Moitrayee Bhaduri’s Trinoyoni: The Slaughterer of Songachi is the story of Trinoyoni Debi: a sensuous seductress with a silver tongue and a love for all things shiny. But behind those eager eyes lurks a savagery that has made Trinoyoni the stuff of legends. How could such a breathtaking beauty be so terrifying? How many more will she kill before she is satiated? And is there anyone who can stop her? Follow her life as she transforms from a child widow to a famed courtesan and merciless murderer, becoming India’s first-ever serial killer. It’s the 1870s, and Calcutta is bustling with commerce and colonialism. A sea of changes has been ushered in by the relatively new British Raj, which has led to migrants from all over India filling up the city with their hopes and dreams. Amongst these struggling masses is a serial killer on the prowl. Corpses of sex workers start turning up at ponds and in the by-lanes of Sonagachi, Calcutta’s famed pleasure district choked to death and stripped of all their ornaments. Fear has gripped the city and the nascent police department seems to be chasing shadows.
The Book of Bihari Literature (ed. Abhay K.) is a vibrant collection of writings-poems, essays, and stories that have flowed from the pens of the great poets, thinkers, and writers across millennia, who were born or lived in what is modern-day Bihar. This book makes accessible to English-speaking readers the bounty of Bihari literature, and brings to the fore works in neglected languages by ancient philosophers and celebrated contemporary authors alike. A family is unable to decide whether a parrot who has landed in its garden is a Hindu or a Muslim. A courtesan loses her ancestral mirror to rioters. The family that now possesses it finds itself transformed. Mutta celebrates her freedom from domestic drudgery. Vatsyayana hands you the keys to sexual bliss. Hira Dom berates the caste system. Over the centuries, many great empires and kingdoms took root in Bihar and, along with advancements in mathematics, astronomy, philosophy, science, and statecraft, they produced exemplary works of literature.
Exploring the power of words and language, this month’s new and notable poetry collections span both traditional and experimental forms, blend the academic and the artistic, and range across immigrant landscapes far and wide.
Rhiya Pau’s Routes is an award-winning poetry collection exploring the routes taken by Rhiya Pau’s parents and grandparents across multiple countries to arrive in the UK. At the core of this debut collection is a question: what is worth holding onto? Through poetic experiments that blend the academic and the artistic, Rhiya Pau queries complex characters and tender landscapes. Routes journeys from Ba’s kitchen in Sonia Gardens to Independence hour in Delhi, across the pink shores of Nakuru, to meet a painter on Lee High Road. Celebrating fifty years since her community arrived in the UK, Pau chronicles the migratory histories of her ancestors and simultaneously lays bare the conflicts of identity that arise from being a member of the East African-Indian diaspora. In this multilingual discourse exhibiting vast formal range, Pau wrestles with language, narrative, and memory, daring to navigate their collective fallibilities to create her own identity.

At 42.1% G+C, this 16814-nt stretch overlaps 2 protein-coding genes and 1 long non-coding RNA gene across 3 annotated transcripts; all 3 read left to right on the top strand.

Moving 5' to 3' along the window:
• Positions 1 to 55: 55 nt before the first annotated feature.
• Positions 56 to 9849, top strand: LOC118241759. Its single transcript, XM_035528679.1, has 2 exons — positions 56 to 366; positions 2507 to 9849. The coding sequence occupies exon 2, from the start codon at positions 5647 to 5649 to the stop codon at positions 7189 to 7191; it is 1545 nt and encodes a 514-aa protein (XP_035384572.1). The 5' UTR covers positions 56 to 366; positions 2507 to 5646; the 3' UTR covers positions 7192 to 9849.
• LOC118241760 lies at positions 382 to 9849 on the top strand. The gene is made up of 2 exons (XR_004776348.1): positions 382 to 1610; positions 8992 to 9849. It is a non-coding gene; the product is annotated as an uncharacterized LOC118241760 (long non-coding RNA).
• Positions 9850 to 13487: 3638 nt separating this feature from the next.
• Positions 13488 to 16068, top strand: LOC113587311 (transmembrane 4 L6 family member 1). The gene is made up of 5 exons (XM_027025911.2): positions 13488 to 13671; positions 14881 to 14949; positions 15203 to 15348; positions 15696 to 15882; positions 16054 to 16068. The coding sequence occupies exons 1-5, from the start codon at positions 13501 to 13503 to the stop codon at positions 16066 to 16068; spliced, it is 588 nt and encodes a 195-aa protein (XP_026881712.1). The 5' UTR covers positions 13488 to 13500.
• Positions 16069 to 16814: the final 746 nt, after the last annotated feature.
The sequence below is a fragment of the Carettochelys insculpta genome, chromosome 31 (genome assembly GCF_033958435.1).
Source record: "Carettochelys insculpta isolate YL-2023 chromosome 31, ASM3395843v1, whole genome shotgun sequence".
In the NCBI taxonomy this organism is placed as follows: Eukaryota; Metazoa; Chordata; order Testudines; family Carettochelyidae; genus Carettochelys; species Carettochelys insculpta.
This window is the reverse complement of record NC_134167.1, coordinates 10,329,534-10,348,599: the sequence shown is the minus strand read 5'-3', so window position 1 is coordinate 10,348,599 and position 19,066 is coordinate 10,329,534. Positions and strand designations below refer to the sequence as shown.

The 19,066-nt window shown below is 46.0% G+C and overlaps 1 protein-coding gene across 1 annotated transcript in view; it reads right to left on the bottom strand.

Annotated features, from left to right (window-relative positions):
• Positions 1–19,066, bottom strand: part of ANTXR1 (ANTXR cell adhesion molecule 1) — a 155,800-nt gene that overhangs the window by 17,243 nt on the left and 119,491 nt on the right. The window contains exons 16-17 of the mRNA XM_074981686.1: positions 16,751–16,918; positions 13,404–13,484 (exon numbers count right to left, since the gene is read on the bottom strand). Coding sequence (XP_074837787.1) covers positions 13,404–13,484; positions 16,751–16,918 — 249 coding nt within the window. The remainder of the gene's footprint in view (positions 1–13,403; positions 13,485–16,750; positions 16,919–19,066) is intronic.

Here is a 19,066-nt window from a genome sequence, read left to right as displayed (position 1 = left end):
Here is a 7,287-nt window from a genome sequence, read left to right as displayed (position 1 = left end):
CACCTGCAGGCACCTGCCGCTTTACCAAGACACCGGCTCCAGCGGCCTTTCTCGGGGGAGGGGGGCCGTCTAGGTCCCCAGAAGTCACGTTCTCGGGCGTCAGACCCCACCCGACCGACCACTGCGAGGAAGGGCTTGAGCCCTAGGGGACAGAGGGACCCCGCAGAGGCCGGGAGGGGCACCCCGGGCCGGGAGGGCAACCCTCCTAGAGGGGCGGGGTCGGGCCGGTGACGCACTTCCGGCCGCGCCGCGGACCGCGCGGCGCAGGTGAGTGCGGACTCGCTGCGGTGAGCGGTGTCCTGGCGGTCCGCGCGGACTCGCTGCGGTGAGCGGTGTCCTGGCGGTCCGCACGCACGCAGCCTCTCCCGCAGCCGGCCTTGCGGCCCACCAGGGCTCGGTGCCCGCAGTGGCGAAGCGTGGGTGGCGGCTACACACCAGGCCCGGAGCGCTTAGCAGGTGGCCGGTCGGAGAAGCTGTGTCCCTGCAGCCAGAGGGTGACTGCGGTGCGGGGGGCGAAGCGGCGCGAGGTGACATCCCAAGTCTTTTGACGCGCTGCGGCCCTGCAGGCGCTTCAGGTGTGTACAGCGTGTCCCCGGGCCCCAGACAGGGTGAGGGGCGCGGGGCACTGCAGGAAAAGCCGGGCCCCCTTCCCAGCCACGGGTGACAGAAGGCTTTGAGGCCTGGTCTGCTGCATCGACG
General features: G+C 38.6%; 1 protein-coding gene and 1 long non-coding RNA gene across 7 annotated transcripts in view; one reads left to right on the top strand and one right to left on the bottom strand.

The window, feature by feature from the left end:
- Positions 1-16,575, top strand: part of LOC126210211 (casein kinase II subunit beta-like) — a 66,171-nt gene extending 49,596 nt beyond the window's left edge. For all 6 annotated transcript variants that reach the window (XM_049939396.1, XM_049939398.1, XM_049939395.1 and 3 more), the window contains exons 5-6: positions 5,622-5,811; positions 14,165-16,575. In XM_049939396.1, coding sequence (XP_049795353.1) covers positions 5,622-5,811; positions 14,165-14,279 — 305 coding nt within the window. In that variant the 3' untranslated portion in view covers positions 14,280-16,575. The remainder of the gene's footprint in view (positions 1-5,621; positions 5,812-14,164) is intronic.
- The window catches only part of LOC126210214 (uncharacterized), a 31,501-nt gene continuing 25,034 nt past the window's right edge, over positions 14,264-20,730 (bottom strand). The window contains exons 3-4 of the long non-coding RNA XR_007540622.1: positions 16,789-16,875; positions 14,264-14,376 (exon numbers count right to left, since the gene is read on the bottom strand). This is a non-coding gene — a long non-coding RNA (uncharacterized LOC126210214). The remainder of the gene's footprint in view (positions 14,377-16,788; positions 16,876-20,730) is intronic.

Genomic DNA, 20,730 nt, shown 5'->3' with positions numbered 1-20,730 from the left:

Kaifi Azmi’s and Jan Nisar Akhtar’s Daaera and Dhanak Box Set (tr. Mir Ali Husain and Sumantra Ghosal) is a collector’s edition of companion volumes and a treat for poetry lovers everywhere. Selected and edited by Shabana Azmi and Javed Akhtar, they showcase twenty-five nazms each from two of India’s most iconic Urdu poets, Jan Nisar Akhtar and Kaifi Azmi, in the Nastaliq and Devanagari scripts, as also in English translation by Sumantra Ghosal and Mir Ali Husain.
Editors Shilpa Gupta’s and Salil Tripathi’s For In Your Tongue, I Cannot Fit was conceived in dialogue with artist Shilpa Gupta’s multimedia installation. The book brings together many of the poets featured in the installation—every one of them persecuted for their words. It is an immersive experience, featuring illustrations and images alongside the written pieces. It is also the culmination of an effort of collaboration and support, often under extremely difficult conditions, forming a network that spans countries. The result is an anthology that speaks truth to power and is a testament to the community of words.